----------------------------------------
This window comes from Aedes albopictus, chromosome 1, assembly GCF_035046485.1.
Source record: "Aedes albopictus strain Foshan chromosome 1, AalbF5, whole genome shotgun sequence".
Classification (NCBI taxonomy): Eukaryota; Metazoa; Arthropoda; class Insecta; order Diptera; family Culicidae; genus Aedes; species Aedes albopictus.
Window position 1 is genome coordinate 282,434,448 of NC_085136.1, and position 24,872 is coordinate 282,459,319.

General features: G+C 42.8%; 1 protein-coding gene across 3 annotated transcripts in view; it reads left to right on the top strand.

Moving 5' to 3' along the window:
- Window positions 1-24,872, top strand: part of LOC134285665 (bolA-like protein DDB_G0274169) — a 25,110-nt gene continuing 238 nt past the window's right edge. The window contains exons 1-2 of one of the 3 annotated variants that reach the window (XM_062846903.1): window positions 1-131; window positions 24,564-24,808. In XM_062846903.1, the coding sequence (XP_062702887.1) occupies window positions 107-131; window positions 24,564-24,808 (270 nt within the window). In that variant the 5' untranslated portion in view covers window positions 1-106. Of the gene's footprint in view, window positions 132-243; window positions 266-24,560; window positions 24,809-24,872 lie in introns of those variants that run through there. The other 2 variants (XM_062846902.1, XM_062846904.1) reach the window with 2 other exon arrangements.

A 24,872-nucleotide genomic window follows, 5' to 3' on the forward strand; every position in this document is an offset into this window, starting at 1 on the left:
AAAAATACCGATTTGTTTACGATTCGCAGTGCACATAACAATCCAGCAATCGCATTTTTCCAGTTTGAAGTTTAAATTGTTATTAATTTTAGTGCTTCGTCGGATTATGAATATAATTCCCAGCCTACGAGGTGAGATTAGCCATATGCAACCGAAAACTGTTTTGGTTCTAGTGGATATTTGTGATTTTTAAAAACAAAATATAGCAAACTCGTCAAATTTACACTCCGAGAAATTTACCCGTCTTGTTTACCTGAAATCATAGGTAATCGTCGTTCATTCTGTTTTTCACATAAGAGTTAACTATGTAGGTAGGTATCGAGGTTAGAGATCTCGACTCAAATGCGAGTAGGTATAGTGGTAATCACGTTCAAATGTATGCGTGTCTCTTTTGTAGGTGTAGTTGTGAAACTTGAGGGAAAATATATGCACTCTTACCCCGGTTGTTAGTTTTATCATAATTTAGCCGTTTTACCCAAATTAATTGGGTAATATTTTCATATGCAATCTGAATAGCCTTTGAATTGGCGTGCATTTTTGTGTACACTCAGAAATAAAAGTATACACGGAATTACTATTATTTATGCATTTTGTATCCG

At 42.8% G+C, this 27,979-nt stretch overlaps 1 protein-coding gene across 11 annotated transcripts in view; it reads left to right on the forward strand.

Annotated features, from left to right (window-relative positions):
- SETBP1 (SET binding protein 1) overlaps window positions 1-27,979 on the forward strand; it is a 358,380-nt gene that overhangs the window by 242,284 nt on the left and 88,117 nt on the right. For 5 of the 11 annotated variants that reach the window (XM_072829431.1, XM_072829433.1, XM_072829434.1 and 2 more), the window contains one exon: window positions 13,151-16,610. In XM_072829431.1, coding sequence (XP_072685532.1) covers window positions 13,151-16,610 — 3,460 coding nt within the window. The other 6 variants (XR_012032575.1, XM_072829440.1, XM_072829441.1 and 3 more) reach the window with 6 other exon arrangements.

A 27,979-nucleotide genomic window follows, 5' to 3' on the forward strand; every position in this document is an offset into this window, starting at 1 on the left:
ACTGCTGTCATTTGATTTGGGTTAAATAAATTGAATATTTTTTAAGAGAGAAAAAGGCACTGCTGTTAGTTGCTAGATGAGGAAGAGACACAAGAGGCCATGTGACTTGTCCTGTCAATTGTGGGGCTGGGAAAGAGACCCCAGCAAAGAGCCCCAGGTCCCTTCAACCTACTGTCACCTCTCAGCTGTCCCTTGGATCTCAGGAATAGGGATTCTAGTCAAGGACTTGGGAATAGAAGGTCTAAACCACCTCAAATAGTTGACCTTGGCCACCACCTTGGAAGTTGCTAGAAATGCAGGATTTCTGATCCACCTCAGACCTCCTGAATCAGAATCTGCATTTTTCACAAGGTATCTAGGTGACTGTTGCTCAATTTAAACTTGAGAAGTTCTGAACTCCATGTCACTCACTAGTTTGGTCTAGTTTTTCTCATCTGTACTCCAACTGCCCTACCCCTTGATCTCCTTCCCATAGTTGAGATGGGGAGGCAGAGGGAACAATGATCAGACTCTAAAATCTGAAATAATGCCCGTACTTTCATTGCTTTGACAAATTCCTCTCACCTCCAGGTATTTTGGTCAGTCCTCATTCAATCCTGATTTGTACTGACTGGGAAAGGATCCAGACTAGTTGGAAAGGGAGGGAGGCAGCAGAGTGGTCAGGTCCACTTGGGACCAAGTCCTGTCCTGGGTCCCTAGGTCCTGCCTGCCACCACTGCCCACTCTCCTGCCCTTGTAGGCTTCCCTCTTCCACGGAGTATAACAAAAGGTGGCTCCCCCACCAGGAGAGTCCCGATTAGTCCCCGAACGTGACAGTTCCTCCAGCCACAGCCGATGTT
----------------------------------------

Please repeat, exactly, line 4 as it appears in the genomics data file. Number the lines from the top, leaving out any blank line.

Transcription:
Window position 1 is genome coordinate 282,434,448 of NC_085136.1, and position 24,872 is coordinate 282,459,319.